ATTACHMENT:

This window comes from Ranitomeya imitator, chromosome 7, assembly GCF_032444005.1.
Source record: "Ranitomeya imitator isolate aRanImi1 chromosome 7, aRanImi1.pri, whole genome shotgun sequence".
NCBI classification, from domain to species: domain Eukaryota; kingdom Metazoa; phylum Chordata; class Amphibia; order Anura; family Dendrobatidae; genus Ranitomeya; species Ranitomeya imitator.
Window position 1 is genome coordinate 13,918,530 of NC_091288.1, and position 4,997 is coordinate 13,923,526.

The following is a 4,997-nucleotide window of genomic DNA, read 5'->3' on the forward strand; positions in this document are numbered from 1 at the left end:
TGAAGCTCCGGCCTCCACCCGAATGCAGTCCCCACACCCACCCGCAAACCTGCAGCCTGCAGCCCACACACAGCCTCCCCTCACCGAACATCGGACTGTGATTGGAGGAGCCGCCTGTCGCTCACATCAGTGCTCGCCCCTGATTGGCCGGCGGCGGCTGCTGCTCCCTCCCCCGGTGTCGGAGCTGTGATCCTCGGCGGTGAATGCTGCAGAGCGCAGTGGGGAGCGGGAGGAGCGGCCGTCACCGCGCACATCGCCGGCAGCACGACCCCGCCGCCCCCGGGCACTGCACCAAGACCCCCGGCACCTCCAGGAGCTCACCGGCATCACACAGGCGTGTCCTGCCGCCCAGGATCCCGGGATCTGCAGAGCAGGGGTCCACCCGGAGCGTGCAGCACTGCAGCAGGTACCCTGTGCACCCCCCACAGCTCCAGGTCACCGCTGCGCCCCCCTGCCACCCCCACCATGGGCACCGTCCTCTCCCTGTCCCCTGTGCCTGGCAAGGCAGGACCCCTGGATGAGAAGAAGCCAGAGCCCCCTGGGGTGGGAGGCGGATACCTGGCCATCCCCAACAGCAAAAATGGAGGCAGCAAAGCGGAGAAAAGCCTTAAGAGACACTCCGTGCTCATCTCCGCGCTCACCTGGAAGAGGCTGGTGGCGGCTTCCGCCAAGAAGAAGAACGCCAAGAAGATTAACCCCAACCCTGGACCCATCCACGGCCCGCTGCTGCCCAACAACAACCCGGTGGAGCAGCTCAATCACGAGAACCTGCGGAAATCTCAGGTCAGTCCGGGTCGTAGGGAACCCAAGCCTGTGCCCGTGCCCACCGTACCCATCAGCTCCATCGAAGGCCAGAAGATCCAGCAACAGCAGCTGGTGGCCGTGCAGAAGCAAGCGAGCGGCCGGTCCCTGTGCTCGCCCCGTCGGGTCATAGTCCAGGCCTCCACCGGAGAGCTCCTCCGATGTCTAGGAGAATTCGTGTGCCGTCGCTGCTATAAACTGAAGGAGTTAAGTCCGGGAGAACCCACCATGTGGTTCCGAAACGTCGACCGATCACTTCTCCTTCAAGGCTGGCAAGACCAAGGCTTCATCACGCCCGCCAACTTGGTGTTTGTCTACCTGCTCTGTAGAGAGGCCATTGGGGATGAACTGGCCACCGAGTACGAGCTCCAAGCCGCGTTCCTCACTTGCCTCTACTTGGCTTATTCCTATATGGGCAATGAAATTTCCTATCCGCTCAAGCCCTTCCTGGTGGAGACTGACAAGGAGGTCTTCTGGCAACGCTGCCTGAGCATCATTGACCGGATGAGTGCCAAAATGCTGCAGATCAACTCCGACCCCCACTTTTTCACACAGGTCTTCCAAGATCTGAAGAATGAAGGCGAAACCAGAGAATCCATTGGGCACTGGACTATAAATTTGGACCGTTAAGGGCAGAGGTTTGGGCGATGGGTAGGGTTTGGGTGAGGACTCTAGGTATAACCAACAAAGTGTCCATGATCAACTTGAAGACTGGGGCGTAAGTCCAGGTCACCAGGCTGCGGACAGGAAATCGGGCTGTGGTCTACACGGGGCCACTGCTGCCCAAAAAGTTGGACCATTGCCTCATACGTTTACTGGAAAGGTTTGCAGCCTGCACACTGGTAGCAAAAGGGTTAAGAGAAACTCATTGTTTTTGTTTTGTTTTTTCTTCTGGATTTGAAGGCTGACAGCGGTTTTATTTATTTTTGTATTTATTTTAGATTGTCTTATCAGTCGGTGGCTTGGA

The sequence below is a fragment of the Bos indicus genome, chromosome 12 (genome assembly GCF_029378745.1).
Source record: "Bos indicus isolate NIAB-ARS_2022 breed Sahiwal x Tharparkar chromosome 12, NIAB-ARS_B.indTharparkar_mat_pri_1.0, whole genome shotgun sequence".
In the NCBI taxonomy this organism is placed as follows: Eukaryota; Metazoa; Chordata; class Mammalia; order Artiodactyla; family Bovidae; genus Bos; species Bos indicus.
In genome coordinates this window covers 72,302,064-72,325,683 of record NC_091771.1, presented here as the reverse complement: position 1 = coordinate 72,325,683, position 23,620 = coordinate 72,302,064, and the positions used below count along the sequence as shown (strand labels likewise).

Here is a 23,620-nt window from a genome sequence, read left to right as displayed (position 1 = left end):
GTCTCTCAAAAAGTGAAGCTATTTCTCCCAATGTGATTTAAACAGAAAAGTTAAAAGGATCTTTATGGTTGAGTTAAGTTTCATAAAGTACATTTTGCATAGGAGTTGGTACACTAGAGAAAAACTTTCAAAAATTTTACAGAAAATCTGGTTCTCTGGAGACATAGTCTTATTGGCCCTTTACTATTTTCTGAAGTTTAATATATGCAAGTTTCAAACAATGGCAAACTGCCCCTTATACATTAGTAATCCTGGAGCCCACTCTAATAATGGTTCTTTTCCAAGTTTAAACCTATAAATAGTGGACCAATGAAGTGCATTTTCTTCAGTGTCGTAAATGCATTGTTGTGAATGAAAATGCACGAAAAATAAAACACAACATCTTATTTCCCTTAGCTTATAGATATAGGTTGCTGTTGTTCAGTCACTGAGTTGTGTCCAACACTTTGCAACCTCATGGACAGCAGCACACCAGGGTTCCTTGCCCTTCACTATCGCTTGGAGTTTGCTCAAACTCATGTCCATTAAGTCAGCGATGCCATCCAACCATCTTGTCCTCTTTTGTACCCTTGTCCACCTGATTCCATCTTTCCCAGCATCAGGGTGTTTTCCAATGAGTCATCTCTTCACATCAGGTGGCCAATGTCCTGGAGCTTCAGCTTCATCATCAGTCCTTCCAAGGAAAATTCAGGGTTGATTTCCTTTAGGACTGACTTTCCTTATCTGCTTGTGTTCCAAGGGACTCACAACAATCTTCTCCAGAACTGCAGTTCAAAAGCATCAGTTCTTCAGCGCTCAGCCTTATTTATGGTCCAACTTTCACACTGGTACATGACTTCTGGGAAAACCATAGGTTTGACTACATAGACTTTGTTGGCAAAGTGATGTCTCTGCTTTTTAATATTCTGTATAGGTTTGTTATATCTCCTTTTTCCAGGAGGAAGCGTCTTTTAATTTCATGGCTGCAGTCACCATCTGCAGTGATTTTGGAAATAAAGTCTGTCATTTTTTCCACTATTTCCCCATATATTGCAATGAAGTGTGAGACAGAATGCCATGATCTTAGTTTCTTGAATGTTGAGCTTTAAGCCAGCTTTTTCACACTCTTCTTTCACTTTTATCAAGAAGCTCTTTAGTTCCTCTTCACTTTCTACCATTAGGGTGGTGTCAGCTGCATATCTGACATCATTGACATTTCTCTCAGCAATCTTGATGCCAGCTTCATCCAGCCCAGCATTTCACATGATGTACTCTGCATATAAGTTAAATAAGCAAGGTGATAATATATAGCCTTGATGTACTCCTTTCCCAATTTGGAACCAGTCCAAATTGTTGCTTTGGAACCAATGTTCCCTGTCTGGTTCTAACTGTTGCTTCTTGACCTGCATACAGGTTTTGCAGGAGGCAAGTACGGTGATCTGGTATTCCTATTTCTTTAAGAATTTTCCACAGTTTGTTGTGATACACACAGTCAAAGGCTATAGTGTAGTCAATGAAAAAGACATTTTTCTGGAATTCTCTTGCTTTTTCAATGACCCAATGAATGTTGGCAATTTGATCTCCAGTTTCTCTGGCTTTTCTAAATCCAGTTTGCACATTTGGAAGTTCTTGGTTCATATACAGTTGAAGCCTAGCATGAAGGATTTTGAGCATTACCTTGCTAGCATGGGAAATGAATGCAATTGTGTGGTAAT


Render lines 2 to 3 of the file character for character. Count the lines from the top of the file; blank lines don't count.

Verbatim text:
Source record: "Ranitomeya imitator isolate aRanImi1 chromosome 7, aRanImi1.pri, whole genome shotgun sequence".
NCBI classification, from domain to species: domain Eukaryota; kingdom Metazoa; phylum Chordata; class Amphibia; order Anura; family Dendrobatidae; genus Ranitomeya; species Ranitomeya imitator.